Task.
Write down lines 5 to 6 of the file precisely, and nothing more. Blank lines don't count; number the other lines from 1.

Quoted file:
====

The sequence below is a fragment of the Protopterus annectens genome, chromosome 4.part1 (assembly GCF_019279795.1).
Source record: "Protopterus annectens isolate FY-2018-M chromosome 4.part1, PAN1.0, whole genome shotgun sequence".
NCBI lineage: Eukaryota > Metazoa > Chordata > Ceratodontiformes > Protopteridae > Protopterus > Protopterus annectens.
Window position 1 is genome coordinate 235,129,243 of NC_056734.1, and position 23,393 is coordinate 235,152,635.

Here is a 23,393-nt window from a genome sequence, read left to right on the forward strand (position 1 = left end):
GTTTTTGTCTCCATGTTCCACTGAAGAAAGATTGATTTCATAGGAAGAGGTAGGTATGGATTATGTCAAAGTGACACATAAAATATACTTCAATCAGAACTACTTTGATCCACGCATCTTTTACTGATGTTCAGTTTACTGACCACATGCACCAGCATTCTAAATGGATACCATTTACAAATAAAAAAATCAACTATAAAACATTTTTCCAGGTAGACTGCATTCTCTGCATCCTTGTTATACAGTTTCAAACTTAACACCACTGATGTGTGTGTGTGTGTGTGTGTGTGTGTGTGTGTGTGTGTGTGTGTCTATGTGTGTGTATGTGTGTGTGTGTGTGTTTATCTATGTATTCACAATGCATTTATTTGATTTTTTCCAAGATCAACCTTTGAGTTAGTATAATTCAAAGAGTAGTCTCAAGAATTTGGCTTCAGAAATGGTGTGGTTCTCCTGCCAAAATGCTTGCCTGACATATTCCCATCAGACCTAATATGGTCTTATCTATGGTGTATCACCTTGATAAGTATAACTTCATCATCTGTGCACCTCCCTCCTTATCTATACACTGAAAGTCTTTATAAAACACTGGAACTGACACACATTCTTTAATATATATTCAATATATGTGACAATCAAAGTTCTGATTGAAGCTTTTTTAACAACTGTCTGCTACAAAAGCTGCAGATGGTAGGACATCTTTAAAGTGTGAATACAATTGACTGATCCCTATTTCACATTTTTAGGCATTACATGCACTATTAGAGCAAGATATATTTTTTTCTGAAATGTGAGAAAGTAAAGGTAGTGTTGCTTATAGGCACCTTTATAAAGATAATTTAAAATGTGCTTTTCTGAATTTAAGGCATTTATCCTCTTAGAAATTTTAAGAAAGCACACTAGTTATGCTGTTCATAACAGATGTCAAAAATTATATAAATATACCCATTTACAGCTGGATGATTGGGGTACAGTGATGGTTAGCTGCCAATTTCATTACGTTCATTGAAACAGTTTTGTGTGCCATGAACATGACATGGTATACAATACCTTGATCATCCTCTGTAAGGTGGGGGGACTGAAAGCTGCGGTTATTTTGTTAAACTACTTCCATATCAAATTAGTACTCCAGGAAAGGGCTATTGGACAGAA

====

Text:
Here is a 23,393-nt window from a genome sequence, read left to right on the forward strand (position 1 = left end):
GTTTTTGTCTCCATGTTCCACTGAAGAAAGATTGATTTCATAGGAAGAGGTAGGTATGGATTATGTCAAAGTGACACATAAAATATACTTCAATCAGAACTACTTTGATCCACGCATCTTTTACTGATGTTCAGTTTACTGACCACATGCACCAGCATTCTAAATGGATACCATTTACAAATAAAAAAATCAACTATAAAACATTTTTCCAGGTAGACTGCATTCTCTGCATCCTTGTTATACAGTTTCAAACTTAACACCACTGATGTGTGTGTGTGTGTGTGTGTGTGTGTGTGTGTGTGTGTGTGTGTCTATGTGTGTGTATGTGTGTGTGTGTGTGTTTATCTATGTATTCACAATGCATTTATTTGATTTTTTCCAAGATCAACCTTTGAGTTAGTATAATTCAAAGAGTAGTCTCAAGAATTTGGCTTCAGAAATGGTGTGGTTCTCCTGCCAAAATGCTTGCCTGACATATTCCCATCAGACCTAATATGGTCTTATCTATGGTGTATCACCTTGATAAGTATAACTTCATCATCTGTGCACCTCCCTCCTTATCTATACACTGAAAGTCTTTATAAAACACTGGAACTGACACACATTCTTTAATATATATTCAATATATGTGACAATCAAAGTTCTGATTGAAGCTTTTTTAACAACTGTCTGCTACAAAAGCTGCAGATGGTAGGACATCTTTAAAGTGTGAATACAATTGACTGATCCCTATTTCACATTTTTAGGCATTACATGCACTATTAGAGCAAGATATATTTTTTTCTGAAATGTGAGAAAGTAAAGGTAGTGTTGCTTATAGGCACCTTTATAAAGATAATTTAAAATGTGCTTTTCTGAATTTAAGGCATTTATCCTCTTAGAAATTTTAAGAAAGCACACTAGTTATGCTGTTCATAACAGATGTCAAAAATTATATAAATATACCCATTTACAGCTGGATGATTGGGGTACAGTGATGGTTAGCTGCCAATTTCATTACGTTCATTGAAACAGTTTTGTGTGCCATGAACATGACATGGTATACAATACCTTGATCATCCTCTGTAAGGTGGGGGGACTGAAAGCTGCGGTTATTTTGTTAAACTACTTCCATATCAAATTAGTACTCCAGGAAAGGGCTATTGGACAGAA